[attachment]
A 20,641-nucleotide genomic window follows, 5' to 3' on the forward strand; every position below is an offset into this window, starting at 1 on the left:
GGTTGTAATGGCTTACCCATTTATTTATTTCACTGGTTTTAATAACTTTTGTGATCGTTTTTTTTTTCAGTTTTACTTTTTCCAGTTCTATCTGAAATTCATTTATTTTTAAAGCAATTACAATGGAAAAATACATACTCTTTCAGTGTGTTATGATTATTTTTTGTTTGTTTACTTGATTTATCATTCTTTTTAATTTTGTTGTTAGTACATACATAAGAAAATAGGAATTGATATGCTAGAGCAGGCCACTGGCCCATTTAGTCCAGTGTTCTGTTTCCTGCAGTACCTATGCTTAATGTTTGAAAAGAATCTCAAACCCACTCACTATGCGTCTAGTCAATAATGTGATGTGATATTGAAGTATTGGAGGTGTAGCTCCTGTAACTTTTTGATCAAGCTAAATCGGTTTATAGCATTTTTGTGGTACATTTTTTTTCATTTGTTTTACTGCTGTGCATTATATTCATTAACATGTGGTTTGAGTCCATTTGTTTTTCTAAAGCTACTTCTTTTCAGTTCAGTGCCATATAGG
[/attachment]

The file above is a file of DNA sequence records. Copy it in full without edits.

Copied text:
A 20,641-nucleotide genomic window follows, 5' to 3' on the forward strand; every position below is an offset into this window, starting at 1 on the left:
GGTTGTAATGGCTTACCCATTTATTTATTTCACTGGTTTTAATAACTTTTGTGATCGTTTTTTTTTTCAGTTTTACTTTTTCCAGTTCTATCTGAAATTCATTTATTTTTAAAGCAATTACAATGGAAAAATACATACTCTTTCAGTGTGTTATGATTATTTTTTGTTTGTTTACTTGATTTATCATTCTTTTTAATTTTGTTGTTAGTACATACATAAGAAAATAGGAATTGATATGCTAGAGCAGGCCACTGGCCCATTTAGTCCAGTGTTCTGTTTCCTGCAGTACCTATGCTTAATGTTTGAAAAGAATCTCAAACCCACTCACTATGCGTCTAGTCAATAATGTGATGTGATATTGAAGTATTGGAGGTGTAGCTCCTGTAACTTTTTGATCAAGCTAAATCGGTTTATAGCATTTTTGTGGTACATTTTTTTTCATTTGTTTTACTGCTGTGCATTATATTCATTAACATGTGGTTTGAGTCCATTTGTTTTTCTAAAGCTACTTCTTTTCAGTTCAGTGCCATATAGG